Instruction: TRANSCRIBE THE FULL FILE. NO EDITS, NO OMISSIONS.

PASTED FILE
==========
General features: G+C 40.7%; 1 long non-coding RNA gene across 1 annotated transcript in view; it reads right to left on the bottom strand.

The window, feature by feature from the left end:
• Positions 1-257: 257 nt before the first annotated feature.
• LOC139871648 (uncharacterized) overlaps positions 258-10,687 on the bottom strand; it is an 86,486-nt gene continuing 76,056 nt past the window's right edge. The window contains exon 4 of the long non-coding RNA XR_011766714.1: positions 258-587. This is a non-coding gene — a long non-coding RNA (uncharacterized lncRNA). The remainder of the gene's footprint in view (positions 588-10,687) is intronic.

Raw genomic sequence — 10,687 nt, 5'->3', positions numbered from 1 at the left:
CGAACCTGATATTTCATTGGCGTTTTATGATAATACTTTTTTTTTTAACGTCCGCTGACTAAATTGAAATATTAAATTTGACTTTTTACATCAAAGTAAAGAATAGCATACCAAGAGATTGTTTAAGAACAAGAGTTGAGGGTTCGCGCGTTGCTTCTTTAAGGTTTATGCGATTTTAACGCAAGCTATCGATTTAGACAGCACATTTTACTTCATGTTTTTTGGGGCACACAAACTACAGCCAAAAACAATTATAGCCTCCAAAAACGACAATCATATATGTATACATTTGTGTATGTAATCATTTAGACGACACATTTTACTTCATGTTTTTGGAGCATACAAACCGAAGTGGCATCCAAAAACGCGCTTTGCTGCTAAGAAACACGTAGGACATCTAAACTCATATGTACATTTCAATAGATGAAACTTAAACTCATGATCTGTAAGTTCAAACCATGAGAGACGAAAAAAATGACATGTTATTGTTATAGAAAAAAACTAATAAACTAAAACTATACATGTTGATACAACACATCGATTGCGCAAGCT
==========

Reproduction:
General features: G+C 40.7%; 1 long non-coding RNA gene across 1 annotated transcript in view; it reads right to left on the bottom strand.

The window, feature by feature from the left end:
• Positions 1-257: 257 nt before the first annotated feature.
• LOC139871648 (uncharacterized) overlaps positions 258-10,687 on the bottom strand; it is an 86,486-nt gene continuing 76,056 nt past the window's right edge. The window contains exon 4 of the long non-coding RNA XR_011766714.1: positions 258-587. This is a non-coding gene — a long non-coding RNA (uncharacterized lncRNA). The remainder of the gene's footprint in view (positions 588-10,687) is intronic.

Raw genomic sequence — 10,687 nt, 5'->3', positions numbered from 1 at the left:
CGAACCTGATATTTCATTGGCGTTTTATGATAATACTTTTTTTTTTAACGTCCGCTGACTAAATTGAAATATTAAATTTGACTTTTTACATCAAAGTAAAGAATAGCATACCAAGAGATTGTTTAAGAACAAGAGTTGAGGGTTCGCGCGTTGCTTCTTTAAGGTTTATGCGATTTTAACGCAAGCTATCGATTTAGACAGCACATTTTACTTCATGTTTTTTGGGGCACACAAACTACAGCCAAAAACAATTATAGCCTCCAAAAACGACAATCATATATGTATACATTTGTGTATGTAATCATTTAGACGACACATTTTACTTCATGTTTTTGGAGCATACAAACCGAAGTGGCATCCAAAAACGCGCTTTGCTGCTAAGAAACACGTAGGACATCTAAACTCATATGTACATTTCAATAGATGAAACTTAAACTCATGATCTGTAAGTTCAAACCATGAGAGACGAAAAAAATGACATGTTATTGTTATAGAAAAAAACTAATAAACTAAAACTATACATGTTGATACAACACATCGATTGCGCAAGCT